We normally starts the process of dressmaking from small talks. Images of dressmaking that we would like to make next is coming up with talking so many random things. We reconcile those images into one image, seeking words for next seasons, then we make collections which is based on the words at the end.

 

MM: Where do you find inspiration in your day-to-day life?

We are inspired by 「spontaneous affairs in a daily life」 such as commuter trains and small talks, getting inspirations except for fashion stuff happens a lot to us. When it comes to our designs, we get inspirations by used clothes many times. We look around thrift shops in the U.S. and Japanese recycle shops in japan periodically in order to look for another stimulus.

 

MM: What kind of questions do you ask yourself when you begin creating a collection?

When we start making collections, we sometimes ask to myself whether 「Are we actually having fun」 during productions, so our concept for collection is we can’t entertain other people, if we don’t enjoy it on our own.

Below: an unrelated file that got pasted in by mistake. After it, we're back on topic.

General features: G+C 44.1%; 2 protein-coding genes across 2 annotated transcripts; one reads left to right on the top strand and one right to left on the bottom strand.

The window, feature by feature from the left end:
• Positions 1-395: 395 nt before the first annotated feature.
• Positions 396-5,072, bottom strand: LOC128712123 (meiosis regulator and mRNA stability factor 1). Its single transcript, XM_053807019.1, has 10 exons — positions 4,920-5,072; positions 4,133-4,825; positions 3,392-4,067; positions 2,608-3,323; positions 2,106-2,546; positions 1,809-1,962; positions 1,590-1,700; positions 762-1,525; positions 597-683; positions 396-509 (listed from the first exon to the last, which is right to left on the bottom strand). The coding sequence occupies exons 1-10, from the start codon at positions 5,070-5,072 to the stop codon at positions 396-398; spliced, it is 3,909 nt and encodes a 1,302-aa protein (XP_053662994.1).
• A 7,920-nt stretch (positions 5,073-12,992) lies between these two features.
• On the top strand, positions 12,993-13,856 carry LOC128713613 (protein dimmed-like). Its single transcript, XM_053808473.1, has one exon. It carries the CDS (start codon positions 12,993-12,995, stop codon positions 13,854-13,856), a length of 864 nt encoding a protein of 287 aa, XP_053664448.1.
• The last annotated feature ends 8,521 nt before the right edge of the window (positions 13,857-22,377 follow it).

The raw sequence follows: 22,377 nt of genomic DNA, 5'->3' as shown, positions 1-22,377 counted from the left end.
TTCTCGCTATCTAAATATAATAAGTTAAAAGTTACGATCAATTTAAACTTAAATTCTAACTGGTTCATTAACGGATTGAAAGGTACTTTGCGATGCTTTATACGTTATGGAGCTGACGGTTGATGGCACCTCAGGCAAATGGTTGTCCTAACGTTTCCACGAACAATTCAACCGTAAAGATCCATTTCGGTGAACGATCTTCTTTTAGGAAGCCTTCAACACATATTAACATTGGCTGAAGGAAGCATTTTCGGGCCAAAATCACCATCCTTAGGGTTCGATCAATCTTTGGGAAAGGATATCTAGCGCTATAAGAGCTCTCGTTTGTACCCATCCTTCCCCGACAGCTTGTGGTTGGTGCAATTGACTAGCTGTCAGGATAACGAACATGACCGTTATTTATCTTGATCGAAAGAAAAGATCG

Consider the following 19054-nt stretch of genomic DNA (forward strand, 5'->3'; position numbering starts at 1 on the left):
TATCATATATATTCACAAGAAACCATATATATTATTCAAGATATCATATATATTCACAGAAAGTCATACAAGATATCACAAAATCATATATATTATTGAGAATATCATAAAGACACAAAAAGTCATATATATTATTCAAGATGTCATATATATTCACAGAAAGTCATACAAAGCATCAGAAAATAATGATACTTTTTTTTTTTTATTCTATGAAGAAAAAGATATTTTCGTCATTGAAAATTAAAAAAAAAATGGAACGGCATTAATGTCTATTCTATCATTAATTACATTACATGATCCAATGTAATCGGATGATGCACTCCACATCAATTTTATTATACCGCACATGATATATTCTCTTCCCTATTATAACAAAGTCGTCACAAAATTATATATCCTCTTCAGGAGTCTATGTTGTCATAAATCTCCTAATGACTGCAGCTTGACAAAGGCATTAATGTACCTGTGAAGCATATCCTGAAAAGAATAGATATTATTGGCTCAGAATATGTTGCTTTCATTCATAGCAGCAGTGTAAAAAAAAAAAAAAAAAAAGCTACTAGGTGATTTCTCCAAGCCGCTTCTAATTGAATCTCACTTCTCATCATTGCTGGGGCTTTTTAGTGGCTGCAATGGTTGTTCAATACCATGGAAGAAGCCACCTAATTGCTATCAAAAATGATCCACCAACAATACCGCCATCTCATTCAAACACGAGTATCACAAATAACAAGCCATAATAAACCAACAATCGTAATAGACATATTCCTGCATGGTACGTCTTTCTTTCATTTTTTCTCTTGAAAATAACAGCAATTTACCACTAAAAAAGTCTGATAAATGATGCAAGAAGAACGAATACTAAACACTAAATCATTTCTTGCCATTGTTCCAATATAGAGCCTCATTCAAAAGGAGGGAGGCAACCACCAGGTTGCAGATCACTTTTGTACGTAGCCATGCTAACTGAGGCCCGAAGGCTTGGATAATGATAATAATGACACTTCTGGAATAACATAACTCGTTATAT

MM: How has your work evolved since you began your own label?

We don’t evolve, but our passion is swelling up in progress.

 

MM: How do you find working as a designer in Japan? Has the culture/surroundings affected your design aesthetic? Do you feel connected to your home?

We were born in Japan and living as Japanese, so we don’t think any specific or special things as designers  who active in Japan.

 

MM: What sparked your interest in fashion design?

Passion.

 

MM: How did you learn the business of fashion?

Both of us graduated at the apparel academy. Even though we had experienced as shop clerks, we established our brand with no idea about branding. We are getting helped by a variety of people,  managing our brand and speculating ideas day by day on our own so as to keep our operation appropriately.

 

MM: What is your favourite part of being a designer? What drives you to design?

We put our heart and feelings as a design of clothes and we can get empathy and opinions from those who wear them and we can do it indirectly.

Fashion has the opportunity to be touched by everyone, it is the privilege of the designer that is involved in it, I think that it will lead to rewarding as well.